The mobile version of John Marble's book "What I Was Not (necessarily) Taught About Anesthesia." Now in the 2nd edition, this book is aimed to make anesthesia students aware of the situations that they will be faced with each day when exploring the new frontier of the operating room.
Free updates over time as the author encounters new occurrences, situations, and moments that he thinks should be added to the book. This includes the full 3rd edition if released.
About The Book:
Initially beginning as a humble idea that was literally 2½ typed pages of words aimed at letting SRNA’s know that they are not alone in their angst, and later not really knowing how many books I’d eventually sell, if any, I only printed 500 copies of my first book.
Truthfully, I really had no idea what to think of it. Initially, several of my students bought it and were very complimentary; however, I attributed their response to subservience in the face of someone (me) able [if I wanted] to make life a living hell for them. But finally, after opening my website to the public and selling a book to New Jersey on the very first day it became functional, I began to realize that [maybe] there was indeed a market out there for genuine teaching, similar to the instruction of a preceptor, that takes into account all of the variables involved with learning anesthesia and helps to reassure the student that, not only are they [most likely] on the right track, but also that they are probably in a better position than I was at the same point in my-own education.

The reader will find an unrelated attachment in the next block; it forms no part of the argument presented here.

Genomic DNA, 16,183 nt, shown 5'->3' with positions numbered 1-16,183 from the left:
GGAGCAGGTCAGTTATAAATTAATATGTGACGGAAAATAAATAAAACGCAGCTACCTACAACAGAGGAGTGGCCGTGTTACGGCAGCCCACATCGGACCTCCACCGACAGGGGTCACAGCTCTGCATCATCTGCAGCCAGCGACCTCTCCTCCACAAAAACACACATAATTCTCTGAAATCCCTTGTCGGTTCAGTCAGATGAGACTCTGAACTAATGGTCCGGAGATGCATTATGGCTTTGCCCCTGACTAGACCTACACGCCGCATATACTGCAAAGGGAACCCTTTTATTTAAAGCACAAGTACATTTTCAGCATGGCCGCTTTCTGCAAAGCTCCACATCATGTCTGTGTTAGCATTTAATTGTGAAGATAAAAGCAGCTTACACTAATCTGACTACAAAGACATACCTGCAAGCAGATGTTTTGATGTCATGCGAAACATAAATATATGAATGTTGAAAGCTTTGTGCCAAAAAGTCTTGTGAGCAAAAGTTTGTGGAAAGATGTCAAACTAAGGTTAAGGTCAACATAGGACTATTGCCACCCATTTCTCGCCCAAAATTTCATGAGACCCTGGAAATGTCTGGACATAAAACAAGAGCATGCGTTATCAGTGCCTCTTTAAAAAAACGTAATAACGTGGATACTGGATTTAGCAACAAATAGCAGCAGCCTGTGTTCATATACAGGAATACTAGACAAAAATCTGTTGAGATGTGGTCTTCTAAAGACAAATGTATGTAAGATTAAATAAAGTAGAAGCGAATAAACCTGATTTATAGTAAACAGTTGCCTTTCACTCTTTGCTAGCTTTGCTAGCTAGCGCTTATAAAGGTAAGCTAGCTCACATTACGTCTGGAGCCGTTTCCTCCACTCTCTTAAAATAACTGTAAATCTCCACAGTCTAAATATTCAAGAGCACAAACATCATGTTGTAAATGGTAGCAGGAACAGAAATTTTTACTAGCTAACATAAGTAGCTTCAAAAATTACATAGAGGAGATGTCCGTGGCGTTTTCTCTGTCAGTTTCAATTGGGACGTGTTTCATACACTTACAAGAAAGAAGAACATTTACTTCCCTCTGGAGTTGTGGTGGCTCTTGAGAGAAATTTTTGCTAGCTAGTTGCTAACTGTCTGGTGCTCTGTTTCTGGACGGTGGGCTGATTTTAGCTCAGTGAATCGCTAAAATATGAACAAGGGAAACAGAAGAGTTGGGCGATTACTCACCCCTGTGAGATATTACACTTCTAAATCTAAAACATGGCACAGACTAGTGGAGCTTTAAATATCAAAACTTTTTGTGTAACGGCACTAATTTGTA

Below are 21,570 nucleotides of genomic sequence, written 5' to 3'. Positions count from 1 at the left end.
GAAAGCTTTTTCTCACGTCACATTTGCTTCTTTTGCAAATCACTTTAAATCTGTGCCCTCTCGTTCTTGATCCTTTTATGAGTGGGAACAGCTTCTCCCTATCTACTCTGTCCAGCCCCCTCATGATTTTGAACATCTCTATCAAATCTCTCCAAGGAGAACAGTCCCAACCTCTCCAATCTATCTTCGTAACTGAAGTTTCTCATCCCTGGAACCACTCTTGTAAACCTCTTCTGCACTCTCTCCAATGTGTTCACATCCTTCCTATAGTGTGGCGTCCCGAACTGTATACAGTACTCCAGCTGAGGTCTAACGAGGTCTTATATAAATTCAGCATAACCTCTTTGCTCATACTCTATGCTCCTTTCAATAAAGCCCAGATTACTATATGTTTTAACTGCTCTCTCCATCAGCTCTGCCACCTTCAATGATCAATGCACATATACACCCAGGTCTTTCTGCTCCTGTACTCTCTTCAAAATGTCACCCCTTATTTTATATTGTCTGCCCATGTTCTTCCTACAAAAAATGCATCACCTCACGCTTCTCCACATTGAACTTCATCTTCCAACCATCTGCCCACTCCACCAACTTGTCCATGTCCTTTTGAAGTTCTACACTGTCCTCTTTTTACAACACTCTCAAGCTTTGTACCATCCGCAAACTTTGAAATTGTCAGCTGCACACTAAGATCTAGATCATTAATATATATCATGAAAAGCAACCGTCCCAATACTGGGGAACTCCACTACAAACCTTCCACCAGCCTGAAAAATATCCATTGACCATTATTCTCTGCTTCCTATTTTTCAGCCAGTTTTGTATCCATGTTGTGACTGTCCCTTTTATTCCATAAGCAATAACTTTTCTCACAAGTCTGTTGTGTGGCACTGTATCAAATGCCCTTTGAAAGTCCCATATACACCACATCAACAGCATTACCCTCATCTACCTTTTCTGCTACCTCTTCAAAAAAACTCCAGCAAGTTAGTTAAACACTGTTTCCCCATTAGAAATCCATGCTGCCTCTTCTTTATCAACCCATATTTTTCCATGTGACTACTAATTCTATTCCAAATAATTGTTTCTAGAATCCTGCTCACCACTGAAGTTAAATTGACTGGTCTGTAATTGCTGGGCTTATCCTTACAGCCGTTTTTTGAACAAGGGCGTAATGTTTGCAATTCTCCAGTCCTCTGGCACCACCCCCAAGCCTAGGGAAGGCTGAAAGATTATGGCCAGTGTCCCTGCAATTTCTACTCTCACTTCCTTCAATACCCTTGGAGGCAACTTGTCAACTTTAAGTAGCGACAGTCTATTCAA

“part deux” includes everything that my first book did, with elaboration where it may have been vague, in addition to more tidbits, caveats, and wisdom that I felt were important enough for the pupil of anesthesia to be further mindful of, all in the hope that the anticipation, recognition, and identification of such real-world situations, not to mention the appropriate responses, could somehow be presented to the student prior to their encountering such happenings in the reality that lies somewhat outside of the textbook, which [for good reason] focuses immensely on the science of anesthesia, but unfortunately gives little instruction in the art of administering an anesthetic. Specifically, it has close to 100,000 words, or [better yet] approximately 15,000 more than the “1st Edition”. But, more important than any of this, and given the seriousness of what we do for a living, it both reminds and encourages us to chuckle at our own errors, blunders, and/or lapses in judgment (assuming no patient harm, of course), lest we were to ever erroneously think that any one of us were the perfect anesthesia provider.